I am genuinely interested in any topic that has to do with systems and software, and combinations thereof. Specifically my research interests are the following:
- Software engineering
- Software analytics
- Machine learning
- Systems software
Software Engineering - Software Analytics
I am exploring ways to apply machine learning on software engineering problems. During my sabbatical at Facebook, I worked on type prediction for Python (TypeWriter); we extended this work into Type4Py (see also the related ManyTypes4Py dataset), which also includes a VS Code plugin. We also implemented a Codefill, a state-of-the-art beating autocompletion system for Python based on the concept of parallel representations of syntax and code sequences.
At Facebook, I have also applied ML for timeseries to the problem of unsupervised crash categorization (KabOOM).
We are working to improve dependency management. Our initial experiments with the Rust ecosystem are very promising. I was the original primary instigator of the H2020 FASTEN project, which works on making dependency management better by making package managers more intelligent. Using fine grained dependency management, we are also able to perform safer dependency updates.
This line of work powers our software supply chain security startup, Endor Labs.
In the area of software process optimization, I was co-leading and I am currently helping out the Fintech lab’s software analytics track. We are exploring how to make project planning more predicable by using machine learning. In our initial work, we investigated the productivity effects of releasing software in smaller iterations. In follow up work, we built models to characterize and predict delays in agile development. We also found that adding team features on task duration predictions improves them by 30%.
I am exploring how pull-based distributed software development works both quantitatively (ICSE 2014) and qualitatively (ICSE 2015, ICSE 2016 SIGSOFT best paper award). The dataset I developed as part of the quantitative investigation, won the best dataset award at MSR 2014. Using the findings of the qualitative work, I have also co-proposed a service to help developers prioritize pull request handling and a service to match job advertisements to developer profiles. We also investigated whether geographical and nationality biases exist among OSS developers. More than 1000 other papers have collectively cited/used our results; we compose the follow up findings in a massive scale replication (TSE) of the ICSE 2014 paper.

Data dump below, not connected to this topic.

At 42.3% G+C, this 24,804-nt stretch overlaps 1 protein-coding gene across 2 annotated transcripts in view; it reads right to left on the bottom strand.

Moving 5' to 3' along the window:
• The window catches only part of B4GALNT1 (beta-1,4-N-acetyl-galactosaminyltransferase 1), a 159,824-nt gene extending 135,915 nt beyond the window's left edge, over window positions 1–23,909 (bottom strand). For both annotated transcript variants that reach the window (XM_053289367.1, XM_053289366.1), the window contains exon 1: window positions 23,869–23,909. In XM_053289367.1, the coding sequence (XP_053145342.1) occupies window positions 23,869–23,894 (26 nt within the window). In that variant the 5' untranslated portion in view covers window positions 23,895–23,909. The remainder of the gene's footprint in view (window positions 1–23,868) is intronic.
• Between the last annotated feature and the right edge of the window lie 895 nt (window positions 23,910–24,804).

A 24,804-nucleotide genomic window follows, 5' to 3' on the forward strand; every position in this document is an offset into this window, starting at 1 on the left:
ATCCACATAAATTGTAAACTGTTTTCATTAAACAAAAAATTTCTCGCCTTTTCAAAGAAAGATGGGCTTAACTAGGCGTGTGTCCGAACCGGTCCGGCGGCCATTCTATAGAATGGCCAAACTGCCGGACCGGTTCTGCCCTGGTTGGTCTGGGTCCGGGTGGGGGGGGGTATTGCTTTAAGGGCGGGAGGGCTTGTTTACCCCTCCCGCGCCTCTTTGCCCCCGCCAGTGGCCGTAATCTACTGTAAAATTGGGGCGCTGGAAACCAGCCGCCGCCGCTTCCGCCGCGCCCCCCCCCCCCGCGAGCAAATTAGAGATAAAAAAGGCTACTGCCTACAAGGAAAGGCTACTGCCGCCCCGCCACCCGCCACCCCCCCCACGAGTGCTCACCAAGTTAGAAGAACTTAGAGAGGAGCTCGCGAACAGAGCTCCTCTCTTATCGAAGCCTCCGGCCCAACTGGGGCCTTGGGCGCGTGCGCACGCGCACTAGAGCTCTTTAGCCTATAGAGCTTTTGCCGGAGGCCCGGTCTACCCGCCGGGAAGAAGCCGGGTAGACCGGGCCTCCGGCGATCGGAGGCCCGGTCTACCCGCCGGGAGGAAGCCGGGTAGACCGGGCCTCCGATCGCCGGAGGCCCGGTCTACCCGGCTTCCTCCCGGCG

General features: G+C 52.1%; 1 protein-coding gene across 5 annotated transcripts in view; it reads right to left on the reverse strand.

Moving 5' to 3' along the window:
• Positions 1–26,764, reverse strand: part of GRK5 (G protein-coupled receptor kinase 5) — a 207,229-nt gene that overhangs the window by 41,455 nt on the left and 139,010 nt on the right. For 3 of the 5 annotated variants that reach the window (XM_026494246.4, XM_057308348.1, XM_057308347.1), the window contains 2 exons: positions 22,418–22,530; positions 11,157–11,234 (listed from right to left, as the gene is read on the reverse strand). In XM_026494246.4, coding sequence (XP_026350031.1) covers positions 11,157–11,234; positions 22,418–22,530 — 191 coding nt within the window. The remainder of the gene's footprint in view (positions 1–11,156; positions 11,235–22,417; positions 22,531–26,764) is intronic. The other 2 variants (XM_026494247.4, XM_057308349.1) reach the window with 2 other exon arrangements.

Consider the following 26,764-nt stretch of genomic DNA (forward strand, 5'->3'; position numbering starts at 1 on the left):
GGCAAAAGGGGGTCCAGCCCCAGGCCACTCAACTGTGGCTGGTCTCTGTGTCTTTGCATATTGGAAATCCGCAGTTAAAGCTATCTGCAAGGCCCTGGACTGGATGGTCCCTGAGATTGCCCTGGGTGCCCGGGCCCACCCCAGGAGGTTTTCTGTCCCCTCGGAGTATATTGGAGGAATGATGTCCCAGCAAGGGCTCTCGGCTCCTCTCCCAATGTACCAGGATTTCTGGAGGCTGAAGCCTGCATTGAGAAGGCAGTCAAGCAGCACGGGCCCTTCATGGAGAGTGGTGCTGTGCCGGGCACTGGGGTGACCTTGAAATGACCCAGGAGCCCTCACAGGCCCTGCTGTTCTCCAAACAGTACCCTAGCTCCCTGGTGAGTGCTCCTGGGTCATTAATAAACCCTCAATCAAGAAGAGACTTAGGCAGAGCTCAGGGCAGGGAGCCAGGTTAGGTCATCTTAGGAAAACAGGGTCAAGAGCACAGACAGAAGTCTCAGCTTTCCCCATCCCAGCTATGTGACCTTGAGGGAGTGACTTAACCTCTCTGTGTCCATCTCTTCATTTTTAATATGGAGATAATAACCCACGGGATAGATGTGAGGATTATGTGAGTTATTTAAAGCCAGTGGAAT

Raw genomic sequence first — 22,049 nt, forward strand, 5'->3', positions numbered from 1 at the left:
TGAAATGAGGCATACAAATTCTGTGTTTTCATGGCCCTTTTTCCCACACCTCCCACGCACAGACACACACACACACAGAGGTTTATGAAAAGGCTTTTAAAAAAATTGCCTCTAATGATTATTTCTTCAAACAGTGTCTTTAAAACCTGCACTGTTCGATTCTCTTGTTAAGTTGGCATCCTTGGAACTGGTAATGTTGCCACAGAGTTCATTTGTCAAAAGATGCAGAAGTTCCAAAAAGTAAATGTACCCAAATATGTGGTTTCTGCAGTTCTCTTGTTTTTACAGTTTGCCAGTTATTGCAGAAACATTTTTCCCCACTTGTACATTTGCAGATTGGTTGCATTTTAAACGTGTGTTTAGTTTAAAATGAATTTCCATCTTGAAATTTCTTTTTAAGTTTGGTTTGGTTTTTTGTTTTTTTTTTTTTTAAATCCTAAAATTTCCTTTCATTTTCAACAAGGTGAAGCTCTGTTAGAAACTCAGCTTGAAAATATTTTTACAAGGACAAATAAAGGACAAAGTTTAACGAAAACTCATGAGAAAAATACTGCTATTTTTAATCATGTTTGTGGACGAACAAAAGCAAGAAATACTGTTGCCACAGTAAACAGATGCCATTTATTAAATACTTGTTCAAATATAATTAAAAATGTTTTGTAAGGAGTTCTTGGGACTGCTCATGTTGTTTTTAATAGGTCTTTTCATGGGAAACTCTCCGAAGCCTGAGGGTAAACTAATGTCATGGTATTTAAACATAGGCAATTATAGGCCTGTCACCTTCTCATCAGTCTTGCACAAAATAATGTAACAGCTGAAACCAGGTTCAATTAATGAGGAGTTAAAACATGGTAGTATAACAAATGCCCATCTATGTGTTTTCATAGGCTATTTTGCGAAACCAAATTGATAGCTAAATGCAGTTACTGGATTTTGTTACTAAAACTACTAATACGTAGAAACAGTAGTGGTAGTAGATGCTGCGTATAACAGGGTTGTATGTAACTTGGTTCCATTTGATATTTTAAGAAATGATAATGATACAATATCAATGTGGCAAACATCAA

Expansions of this line of work have found their way to the industry. Nudge and ConE are systems deployed at Microsoft (and elsewhere) that facilitate developers accelerate the pull request code review process and learn which other pull requests may conflict with theirs.
Furthermore, we synthesize all related work in a preliminary theory of software change.
From 2011 till 2021, I was actively developing and maintaining a collection of tools for obtaining and analysing data from Github, through the GHTorrent project. The project has been awarded the best data project award at MSR 2013, has received the foundational contribution award at MSR 2018, and has been selected as the official dataset of the MSR 2014 mining challenge. At the moment (Jun 2018) 250 papers (40% of all GitHub-related papers according to one source) where based on it, more that 450 researchers are using its data, GitHub included it in its 2014 data challenge, while Microsoft chose it as a data source for monitoring their OSS projects. Together with colleagues, we have documented the promises and pitfalls of doing research with GHTorrent (MSR14, EMSE).
I worked on analysing Continuous Integration logs. For that, we co-created the TravisTorrent project to disseminate Travis build results in a way similar to GHTorrent. TravisTorrent was the dataset for the 2017 MSR mining challenge (attracting a record number of submissions). Our results (MSR 2017) indicated significant (order of magnitude) differences between testing habits among programming languages, including build breakage rates and number of tests run.